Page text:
Brooks on Books: The Hitchhiker’s Guide to the Galaxy

Juliet Brooks ('13)/ Eastside Editor-in-Chief

The Hitchhiker’s Guide to the Galaxy is mind-boggling. Actually, I would argue that The Hitchhiker’s Guide to the Galaxy is one of the most enlightening book series I have ever read. The first book, which clocks in at about 200 pages and can be read in a rough two hours, contains more universal truth than some unending book series of indeterminate lengths and character developments and plot twists.

I have to be honest: Arthur Dent is not much in the way of memorable protagonists. He is inherently human (read: flawed) and his go-to action in times of stress is to “gibber” with his mouth open. Douglas Adams, author, would probably have agreed with my summation. In fact, the entire point of the series is satire, and Arthur, lone representative of his race now that planet Earth has been destroyed, is a bland but effective vehicle for this intention. Adams’ characters follow archetypes. Zaphod Beeblebrox will never display a sudden healthy sense of remorse; Ford Prefect will always want a party.

But the book’s intention is not to explore the depths of a single flawed character; Adams does not care if you have a deep abiding love for Trillian, or Tricia. Adams wants to explore Universal Truths—literally universal. And explore he does.

Adams’ tangential writing style examines the inconsistencies of life on Earth by examining the inconsistencies of the intergalactic bureaucracy. His President of the Galaxy earns the position by being the most interesting candidate. The man who actually decides the fate of the Universe sits alone in a hut and ponders whether, existentially, a cat is really a cat or not.

Usually, this is the point in a review where a summary is in order—but any summary I could give would only terrify and put off the reader. Therefore, I’ll take this time to say that Adams’ unique writing style adds legitimacy to what would otherwise be an incomprehensible concept. Every event that occurs seems to be nothing more than a coincidence.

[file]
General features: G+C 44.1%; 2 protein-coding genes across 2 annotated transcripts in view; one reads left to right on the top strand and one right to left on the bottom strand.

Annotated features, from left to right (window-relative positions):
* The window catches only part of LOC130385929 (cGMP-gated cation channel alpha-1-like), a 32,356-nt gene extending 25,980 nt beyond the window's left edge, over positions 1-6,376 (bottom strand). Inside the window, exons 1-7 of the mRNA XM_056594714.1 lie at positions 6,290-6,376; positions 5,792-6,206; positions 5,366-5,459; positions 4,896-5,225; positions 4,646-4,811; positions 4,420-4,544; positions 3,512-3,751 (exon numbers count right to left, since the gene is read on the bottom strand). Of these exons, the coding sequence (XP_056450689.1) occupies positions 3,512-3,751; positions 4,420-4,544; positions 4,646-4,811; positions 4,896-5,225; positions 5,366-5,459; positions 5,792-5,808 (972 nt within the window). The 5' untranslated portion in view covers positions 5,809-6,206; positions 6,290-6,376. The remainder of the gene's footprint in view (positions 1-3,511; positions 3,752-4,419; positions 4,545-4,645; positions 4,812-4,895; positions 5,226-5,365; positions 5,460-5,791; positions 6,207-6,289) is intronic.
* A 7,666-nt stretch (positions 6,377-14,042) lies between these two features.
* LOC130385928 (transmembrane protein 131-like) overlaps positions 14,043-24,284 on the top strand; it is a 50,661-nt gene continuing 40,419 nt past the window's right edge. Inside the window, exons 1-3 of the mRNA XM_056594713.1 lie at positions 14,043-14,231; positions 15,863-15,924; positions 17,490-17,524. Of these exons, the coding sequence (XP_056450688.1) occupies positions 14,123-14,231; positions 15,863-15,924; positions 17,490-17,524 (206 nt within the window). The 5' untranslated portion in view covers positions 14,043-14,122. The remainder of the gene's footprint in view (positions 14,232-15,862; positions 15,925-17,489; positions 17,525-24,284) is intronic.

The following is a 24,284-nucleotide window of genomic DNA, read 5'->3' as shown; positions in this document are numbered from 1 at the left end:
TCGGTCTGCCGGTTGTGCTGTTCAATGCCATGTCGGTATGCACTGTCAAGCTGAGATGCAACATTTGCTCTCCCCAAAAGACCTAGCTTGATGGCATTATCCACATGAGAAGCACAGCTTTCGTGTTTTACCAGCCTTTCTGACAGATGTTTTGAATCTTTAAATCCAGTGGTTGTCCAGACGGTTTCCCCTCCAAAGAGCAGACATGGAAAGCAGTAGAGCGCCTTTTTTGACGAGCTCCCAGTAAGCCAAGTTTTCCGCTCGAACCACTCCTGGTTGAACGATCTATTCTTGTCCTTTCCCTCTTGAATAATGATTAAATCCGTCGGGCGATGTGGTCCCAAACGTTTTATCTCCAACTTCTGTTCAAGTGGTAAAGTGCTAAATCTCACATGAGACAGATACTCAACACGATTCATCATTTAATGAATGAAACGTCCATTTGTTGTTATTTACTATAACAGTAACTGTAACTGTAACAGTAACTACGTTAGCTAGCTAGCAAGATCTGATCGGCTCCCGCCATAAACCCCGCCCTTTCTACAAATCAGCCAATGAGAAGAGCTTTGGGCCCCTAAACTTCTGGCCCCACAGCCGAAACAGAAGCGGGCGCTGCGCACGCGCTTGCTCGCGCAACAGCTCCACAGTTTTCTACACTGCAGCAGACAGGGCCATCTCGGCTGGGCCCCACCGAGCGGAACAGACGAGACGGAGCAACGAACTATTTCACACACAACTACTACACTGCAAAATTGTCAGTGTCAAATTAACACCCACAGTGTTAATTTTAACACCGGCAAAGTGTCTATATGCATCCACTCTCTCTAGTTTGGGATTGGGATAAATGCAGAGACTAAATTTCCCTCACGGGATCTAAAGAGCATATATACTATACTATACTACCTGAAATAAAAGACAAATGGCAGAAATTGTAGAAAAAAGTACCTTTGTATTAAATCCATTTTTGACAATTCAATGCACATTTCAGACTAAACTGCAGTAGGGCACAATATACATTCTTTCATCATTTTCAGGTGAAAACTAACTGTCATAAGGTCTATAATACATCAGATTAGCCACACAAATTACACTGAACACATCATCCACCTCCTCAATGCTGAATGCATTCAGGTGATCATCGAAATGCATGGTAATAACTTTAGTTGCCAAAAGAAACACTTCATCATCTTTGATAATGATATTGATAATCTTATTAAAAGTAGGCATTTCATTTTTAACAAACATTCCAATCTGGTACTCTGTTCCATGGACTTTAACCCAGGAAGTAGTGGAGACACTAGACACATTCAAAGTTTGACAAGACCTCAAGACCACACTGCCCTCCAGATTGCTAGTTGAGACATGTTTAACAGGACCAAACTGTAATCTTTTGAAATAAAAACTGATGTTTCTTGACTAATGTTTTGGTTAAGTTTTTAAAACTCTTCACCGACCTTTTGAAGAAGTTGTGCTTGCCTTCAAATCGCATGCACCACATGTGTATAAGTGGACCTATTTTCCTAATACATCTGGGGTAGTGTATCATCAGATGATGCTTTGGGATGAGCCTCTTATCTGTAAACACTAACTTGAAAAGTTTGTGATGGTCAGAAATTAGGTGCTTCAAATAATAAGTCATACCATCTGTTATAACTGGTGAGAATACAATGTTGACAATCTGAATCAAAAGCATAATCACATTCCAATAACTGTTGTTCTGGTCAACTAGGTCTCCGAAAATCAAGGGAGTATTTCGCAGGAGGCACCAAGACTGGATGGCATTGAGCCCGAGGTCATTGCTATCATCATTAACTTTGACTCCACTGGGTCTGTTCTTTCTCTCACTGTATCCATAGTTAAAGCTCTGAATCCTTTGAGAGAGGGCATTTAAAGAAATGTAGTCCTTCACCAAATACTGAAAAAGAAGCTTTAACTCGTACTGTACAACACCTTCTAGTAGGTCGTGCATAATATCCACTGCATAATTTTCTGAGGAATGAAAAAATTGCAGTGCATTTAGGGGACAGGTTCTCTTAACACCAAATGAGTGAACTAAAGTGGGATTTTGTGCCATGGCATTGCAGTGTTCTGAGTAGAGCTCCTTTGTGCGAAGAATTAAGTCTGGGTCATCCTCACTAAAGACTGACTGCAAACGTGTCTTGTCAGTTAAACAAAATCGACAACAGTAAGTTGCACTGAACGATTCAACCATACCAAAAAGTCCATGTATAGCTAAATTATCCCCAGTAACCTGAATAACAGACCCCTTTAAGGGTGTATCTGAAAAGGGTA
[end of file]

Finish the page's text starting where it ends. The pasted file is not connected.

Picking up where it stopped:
But everything is interconnected. For instance—those numbers I put at the top of this article? What are they? A date? A telephone number?

I have no clue, but Adams would be able to bring them, and six other obscure elements, together into a perfectly logical whole. After you put one of his books down, you sit there for a moment without breathing, and then you go “oh.” But this single syllable is not enough, and you have to repeat it—“ooooooooooooooooooooooooooooooooooooohhh.” And suddenly it all makes sense that the bowl of petunias would have said “not again” two books ago, after having been transmuted from a target-locked missile into a potted plant three hundred miles above the unforgiving surface of a deserted planet. The ironies of Dent’s house being knocked down for a bypass, and Earth being destroyed for a bypass (and neither bypass ending up actually necessary), become parallel and apparent. The immense role of individual interests in large-scale decisions also comes through clearly; you find yourself reading and laughing at the fact that a psychiatrist would have an entire planet destroyed because that planet’s existence posed a threat to his business. Then you pause, and you think, oh wait. Does that happen?

Adams’ theories on mathematics and physics (that intergalactic space travel can be determined via the variables at a large dinner party, and that hyperspace can be most effectively navigated via an Improbability Drive [a drive that does only the most improbable things], respectively) are both humorous and surprisingly sensible. According to Adams, everything that happens in the Universe is abstrusely connected. Adams’ books ignore even the most rudimentary laws of physics and logic as we know them, simply to make the point that we knew them differently 300 years ago and that we will know them in a new light in 300 years.

The New York Times Book Review called the series “zany nonsensical mayhem.” I do not think that the book is “nonsensical.” I don’t know if I’ve stressed this enough, but Adams’ books make sense. They explore and explain things that you didn’t even know you were wondering. In his disregard for logic, Adams has secured a place for himself (in my mind at least) as one of the most logical individuals to have ever written a book.

This is a series that should definitely be examined, starting with The Hitchhiker’s Guide to the Galaxy.